UK, Taiwan offer financial support in wake of storm

By Admin Wednesday January 08 2014 in Caribbean
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CASTRIES: The United Kingdom has pledged EC$500,000 in immediate support to St. Lucia, to assist in recovery efforts following the Christmas storm that devastated the island.

 

In addition, Taiwan’s Ambassador to Saint Lucia, James Chang, presented a cheque for US$200,000 on Monday to St. Lucia Prime Minister Dr. Kenny Anthony for humanitarian assistance in the aftermath of the storm.

 

The UK money will be made available to the United Nations Development Program to assist in agreed recovery efforts in Saint Lucia.

 

Alan Duncan, Minister for International Development of the United Kingdom, said it was extremely important to convey the regards of his prime minister and government and to assure St. Lucia of the full support of the UK.

 

During a meeting with Dr. Anthony at Hewanorra International Airport in St. Lucia, Duncan expressed regret over the loss of life and homes and pledged further long term assistance to help the Caribbean nation rebuild its infrastructure. Anthony briefed the British minister on the impact of the trough on St. Lucia and updated him on the progress to return normalcy to the island. He also expressed gratitude to Duncan and his government for their consideration and assistance to the people of St. Lucia.

 

Meanwhile, the Taiwanese ambassador extended sympathies and condolences to the families of those who died in the disaster, and hoped that “things would be back to normal soon”.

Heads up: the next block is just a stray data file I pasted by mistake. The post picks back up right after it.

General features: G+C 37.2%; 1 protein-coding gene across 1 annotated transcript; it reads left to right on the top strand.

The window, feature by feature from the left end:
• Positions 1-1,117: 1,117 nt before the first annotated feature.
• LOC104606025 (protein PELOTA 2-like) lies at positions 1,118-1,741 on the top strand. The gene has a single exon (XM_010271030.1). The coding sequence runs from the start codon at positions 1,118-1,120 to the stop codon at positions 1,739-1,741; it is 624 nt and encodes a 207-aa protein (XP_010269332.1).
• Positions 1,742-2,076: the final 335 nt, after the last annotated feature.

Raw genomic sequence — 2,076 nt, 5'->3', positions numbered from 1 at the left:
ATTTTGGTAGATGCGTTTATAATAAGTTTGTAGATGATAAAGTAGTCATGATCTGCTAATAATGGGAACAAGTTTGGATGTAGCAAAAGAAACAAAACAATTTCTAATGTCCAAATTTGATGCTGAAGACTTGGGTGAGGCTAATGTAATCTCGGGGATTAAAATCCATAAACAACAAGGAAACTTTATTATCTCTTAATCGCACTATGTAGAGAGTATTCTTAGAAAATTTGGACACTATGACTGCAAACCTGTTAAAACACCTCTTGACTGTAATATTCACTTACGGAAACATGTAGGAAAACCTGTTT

Chang commended the relevant agencies for their efforts with the restoration work that has already been initiated.

 

“We are glad to learn that substantial restoration has been made on water and electricity supplies,” he said. “Telecommunications is back. The north to south traffic is restored and most of the debris has been cleared from affected schools and hospitals.”

 

Anthony thanked the people and government of Taiwan for their donation. He said assistance will be given to those who deserve it, noting that the hundreds who are most affected are among the very poor.

 

“We need to be sure that those who are affected are the ones who are the beneficiaries,” he said. “NEMO (National Emergency Management Organization) and the Red Cross have a very critical role to play in helping us identify those households.”

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